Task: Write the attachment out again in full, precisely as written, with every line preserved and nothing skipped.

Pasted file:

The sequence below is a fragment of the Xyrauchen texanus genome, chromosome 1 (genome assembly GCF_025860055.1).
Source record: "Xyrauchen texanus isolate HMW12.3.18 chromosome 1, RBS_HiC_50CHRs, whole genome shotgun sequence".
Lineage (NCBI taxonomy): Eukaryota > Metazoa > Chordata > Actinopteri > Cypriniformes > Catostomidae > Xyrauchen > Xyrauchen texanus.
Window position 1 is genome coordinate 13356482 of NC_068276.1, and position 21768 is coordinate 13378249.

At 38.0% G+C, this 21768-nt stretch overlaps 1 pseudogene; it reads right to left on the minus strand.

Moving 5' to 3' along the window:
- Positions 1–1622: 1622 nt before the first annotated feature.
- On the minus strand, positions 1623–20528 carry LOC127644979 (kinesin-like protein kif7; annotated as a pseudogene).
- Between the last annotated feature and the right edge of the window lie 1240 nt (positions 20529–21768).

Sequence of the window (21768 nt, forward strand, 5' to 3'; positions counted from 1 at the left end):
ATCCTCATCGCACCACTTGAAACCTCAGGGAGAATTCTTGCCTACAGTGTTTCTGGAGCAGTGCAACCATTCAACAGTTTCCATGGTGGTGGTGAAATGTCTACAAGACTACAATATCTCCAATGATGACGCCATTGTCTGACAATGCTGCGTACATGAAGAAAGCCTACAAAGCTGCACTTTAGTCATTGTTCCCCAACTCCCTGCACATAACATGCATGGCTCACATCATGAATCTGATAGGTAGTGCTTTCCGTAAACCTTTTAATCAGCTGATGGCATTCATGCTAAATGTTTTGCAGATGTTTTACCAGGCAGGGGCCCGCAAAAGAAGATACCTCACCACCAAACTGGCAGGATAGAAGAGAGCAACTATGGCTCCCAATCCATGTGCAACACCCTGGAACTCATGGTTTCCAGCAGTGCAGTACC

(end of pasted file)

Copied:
The sequence below is a fragment of the Xyrauchen texanus genome, chromosome 1 (genome assembly GCF_025860055.1).
Source record: "Xyrauchen texanus isolate HMW12.3.18 chromosome 1, RBS_HiC_50CHRs, whole genome shotgun sequence".
Lineage (NCBI taxonomy): Eukaryota > Metazoa > Chordata > Actinopteri > Cypriniformes > Catostomidae > Xyrauchen > Xyrauchen texanus.
Window position 1 is genome coordinate 13356482 of NC_068276.1, and position 21768 is coordinate 13378249.

At 38.0% G+C, this 21768-nt stretch overlaps 1 pseudogene; it reads right to left on the minus strand.

Moving 5' to 3' along the window:
- Positions 1–1622: 1622 nt before the first annotated feature.
- On the minus strand, positions 1623–20528 carry LOC127644979 (kinesin-like protein kif7; annotated as a pseudogene).
- Between the last annotated feature and the right edge of the window lie 1240 nt (positions 20529–21768).

Sequence of the window (21768 nt, forward strand, 5' to 3'; positions counted from 1 at the left end):
ATCCTCATCGCACCACTTGAAACCTCAGGGAGAATTCTTGCCTACAGTGTTTCTGGAGCAGTGCAACCATTCAACAGTTTCCATGGTGGTGGTGAAATGTCTACAAGACTACAATATCTCCAATGATGACGCCATTGTCTGACAATGCTGCGTACATGAAGAAAGCCTACAAAGCTGCACTTTAGTCATTGTTCCCCAACTCCCTGCACATAACATGCATGGCTCACATCATGAATCTGATAGGTAGTGCTTTCCGTAAACCTTTTAATCAGCTGATGGCATTCATGCTAAATGTTTTGCAGATGTTTTACCAGGCAGGGGCCCGCAAAAGAAGATACCTCACCACCAAACTGGCAGGATAGAAGAGAGCAACTATGGCTCCCAATCCATGTGCAACACCCTGGAACTCATGGTTTCCAGCAGTGCAGTACC